The Tulane Health Policy Case Competition gives teams of undergraduate students an opportunity to apply their talents and knowledge to put together a solution to a given health policy program. Students will have an opportunity to interact with school faculty in the course of constructing their solutions. Top teams will present their solutions to a panel of experts for detailed feedback.
Teams of up to three undergraduate students create policy-based solutions to a given problem. A workshop will be provided shortly after the case is released. Teams will construct power point presentations on solutions to the problem. Finalists will present to a panel of judges for real-time feedback.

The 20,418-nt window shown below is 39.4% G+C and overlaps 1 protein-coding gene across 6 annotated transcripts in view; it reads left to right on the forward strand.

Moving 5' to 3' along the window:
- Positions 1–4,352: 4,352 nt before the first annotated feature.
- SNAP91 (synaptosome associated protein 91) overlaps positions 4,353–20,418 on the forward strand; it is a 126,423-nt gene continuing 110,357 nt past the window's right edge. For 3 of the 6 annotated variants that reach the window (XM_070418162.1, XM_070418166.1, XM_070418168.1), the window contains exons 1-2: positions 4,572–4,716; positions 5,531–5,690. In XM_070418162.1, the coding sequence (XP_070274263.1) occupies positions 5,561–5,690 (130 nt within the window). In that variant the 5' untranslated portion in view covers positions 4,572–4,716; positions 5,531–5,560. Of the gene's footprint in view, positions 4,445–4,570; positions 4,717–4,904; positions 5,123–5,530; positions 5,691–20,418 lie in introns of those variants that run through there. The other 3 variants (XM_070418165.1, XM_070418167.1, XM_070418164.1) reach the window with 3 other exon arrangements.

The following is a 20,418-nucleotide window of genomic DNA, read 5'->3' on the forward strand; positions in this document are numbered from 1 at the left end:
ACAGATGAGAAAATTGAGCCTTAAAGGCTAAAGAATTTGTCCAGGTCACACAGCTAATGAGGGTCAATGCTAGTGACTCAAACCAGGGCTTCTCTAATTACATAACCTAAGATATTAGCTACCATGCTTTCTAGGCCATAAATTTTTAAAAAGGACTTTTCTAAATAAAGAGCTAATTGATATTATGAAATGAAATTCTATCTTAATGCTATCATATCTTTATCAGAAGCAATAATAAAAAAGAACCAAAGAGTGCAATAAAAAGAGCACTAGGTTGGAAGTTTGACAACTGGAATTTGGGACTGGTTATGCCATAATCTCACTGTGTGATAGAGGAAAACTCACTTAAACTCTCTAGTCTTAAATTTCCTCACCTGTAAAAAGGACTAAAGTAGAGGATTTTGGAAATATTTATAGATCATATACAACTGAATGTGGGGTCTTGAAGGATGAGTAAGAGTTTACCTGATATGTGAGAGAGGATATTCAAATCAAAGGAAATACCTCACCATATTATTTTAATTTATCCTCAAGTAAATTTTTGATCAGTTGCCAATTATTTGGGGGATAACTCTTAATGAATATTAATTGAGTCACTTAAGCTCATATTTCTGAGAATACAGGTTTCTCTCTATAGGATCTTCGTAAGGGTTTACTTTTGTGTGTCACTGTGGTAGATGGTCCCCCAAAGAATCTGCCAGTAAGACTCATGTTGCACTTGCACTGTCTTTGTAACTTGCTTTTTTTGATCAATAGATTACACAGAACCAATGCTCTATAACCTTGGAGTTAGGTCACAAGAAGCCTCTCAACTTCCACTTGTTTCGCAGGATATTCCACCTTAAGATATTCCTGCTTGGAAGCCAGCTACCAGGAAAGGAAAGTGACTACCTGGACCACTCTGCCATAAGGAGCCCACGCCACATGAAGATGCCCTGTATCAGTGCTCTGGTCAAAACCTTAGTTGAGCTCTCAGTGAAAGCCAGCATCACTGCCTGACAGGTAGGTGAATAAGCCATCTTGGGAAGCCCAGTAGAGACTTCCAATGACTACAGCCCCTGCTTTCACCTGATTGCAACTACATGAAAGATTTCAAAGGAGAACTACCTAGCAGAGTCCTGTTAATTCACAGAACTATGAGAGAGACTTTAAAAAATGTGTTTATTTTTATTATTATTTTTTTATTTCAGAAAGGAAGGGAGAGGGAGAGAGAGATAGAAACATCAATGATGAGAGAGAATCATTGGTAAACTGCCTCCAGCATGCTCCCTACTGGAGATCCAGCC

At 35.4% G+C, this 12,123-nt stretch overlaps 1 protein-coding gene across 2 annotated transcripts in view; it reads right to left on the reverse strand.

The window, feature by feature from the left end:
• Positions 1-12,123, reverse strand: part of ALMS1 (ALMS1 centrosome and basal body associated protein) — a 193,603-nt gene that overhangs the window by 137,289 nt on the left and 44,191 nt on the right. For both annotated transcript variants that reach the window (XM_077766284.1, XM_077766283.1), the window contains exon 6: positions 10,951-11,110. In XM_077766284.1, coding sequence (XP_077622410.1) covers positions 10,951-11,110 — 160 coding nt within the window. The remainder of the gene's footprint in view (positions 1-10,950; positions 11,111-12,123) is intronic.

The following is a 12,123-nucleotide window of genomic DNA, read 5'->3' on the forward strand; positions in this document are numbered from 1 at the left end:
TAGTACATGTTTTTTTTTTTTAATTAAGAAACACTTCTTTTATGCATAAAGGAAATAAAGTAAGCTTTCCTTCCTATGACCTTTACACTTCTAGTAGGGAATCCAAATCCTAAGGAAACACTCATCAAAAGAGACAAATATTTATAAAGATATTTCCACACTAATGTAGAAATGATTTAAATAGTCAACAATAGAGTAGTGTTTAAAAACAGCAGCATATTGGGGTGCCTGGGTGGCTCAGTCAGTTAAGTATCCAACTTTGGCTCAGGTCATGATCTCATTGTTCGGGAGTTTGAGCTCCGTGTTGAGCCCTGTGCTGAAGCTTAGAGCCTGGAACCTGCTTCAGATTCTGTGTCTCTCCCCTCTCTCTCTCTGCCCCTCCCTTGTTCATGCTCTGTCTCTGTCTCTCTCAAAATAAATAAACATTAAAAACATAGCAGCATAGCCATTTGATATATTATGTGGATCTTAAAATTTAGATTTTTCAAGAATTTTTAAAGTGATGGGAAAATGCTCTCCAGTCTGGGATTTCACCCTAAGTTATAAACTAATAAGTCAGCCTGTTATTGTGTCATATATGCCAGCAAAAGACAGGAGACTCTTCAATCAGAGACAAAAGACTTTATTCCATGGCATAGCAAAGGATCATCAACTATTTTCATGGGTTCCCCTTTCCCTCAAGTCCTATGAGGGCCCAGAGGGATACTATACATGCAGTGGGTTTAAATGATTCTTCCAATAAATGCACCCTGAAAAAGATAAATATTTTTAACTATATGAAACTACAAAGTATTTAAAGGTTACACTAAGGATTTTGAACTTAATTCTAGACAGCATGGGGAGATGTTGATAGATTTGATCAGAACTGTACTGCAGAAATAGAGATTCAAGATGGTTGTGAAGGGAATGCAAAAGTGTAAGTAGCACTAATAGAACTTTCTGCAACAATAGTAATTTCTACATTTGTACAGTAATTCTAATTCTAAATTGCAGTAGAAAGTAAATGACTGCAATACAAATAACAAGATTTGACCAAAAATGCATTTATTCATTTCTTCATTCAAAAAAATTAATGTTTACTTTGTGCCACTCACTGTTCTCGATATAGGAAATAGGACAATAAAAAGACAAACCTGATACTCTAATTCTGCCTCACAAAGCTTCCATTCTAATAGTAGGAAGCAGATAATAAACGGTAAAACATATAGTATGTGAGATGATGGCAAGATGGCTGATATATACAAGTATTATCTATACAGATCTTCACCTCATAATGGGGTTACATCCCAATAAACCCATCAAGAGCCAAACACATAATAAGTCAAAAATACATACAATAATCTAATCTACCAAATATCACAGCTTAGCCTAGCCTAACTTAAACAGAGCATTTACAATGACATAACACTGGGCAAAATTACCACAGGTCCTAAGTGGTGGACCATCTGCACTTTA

The winning team will receive $3,000 in cash to divide evenly among the winning team members.
This case asks teams of undergraduate students to take the rallying cry “Defund the Police” and translate it into detailed and actionable policy. While the phrase can be controversial, this prompt asks you to consider how to reallocate some city resources rather than abolishing the police department entirely. The scenario imagines that you have been tasked by the city council to develop a policy proposal to move some service responsibilities from armed police officers onto other city workers, possibly creating new branches of government. A good policy will build on existing infrastructure and detail budget impacts without requiring new funding streams. The council has set forth the goals of reducing the need for police intervention with preventative measures, rethinking what professionals are most appropriate for some types of contacts with citizens, and not compromising public safety.